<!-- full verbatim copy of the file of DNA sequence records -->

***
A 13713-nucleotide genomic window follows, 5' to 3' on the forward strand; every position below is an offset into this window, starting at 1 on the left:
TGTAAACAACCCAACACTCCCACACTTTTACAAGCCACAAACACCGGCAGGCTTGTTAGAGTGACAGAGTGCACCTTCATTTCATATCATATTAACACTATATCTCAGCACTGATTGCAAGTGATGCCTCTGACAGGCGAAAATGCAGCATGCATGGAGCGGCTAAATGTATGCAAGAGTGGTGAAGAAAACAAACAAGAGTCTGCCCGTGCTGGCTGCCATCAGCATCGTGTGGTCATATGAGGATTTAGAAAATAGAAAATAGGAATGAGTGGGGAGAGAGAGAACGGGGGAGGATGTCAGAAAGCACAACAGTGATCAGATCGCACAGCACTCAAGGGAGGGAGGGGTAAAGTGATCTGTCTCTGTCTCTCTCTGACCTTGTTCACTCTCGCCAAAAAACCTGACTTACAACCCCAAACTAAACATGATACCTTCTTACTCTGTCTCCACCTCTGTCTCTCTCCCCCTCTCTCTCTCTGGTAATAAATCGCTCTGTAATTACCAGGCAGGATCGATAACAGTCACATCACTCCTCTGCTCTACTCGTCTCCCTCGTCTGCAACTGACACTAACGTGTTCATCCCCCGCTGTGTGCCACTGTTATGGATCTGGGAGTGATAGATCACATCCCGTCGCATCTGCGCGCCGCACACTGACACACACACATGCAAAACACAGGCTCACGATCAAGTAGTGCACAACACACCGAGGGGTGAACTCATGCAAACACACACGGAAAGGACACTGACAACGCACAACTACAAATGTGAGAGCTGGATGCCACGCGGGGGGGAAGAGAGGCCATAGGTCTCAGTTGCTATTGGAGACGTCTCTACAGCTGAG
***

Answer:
A 13713-nucleotide genomic window follows, 5' to 3' on the forward strand; every position below is an offset into this window, starting at 1 on the left:
TGTAAACAACCCAACACTCCCACACTTTTACAAGCCACAAACACCGGCAGGCTTGTTAGAGTGACAGAGTGCACCTTCATTTCATATCATATTAACACTATATCTCAGCACTGATTGCAAGTGATGCCTCTGACAGGCGAAAATGCAGCATGCATGGAGCGGCTAAATGTATGCAAGAGTGGTGAAGAAAACAAACAAGAGTCTGCCCGTGCTGGCTGCCATCAGCATCGTGTGGTCATATGAGGATTTAGAAAATAGAAAATAGGAATGAGTGGGGAGAGAGAGAACGGGGGAGGATGTCAGAAAGCACAACAGTGATCAGATCGCACAGCACTCAAGGGAGGGAGGGGTAAAGTGATCTGTCTCTGTCTCTCTCTGACCTTGTTCACTCTCGCCAAAAAACCTGACTTACAACCCCAAACTAAACATGATACCTTCTTACTCTGTCTCCACCTCTGTCTCTCTCCCCCTCTCTCTCTCTGGTAATAAATCGCTCTGTAATTACCAGGCAGGATCGATAACAGTCACATCACTCCTCTGCTCTACTCGTCTCCCTCGTCTGCAACTGACACTAACGTGTTCATCCCCCGCTGTGTGCCACTGTTATGGATCTGGGAGTGATAGATCACATCCCGTCGCATCTGCGCGCCGCACACTGACACACACACATGCAAAACACAGGCTCACGATCAAGTAGTGCACAACACACCGAGGGGTGAACTCATGCAAACACACACGGAAAGGACACTGACAACGCACAACTACAAATGTGAGAGCTGGATGCCACGCGGGGGGGAAGAGAGGCCATAGGTCTCAGTTGCTATTGGAGACGTCTCTACAGCTGAG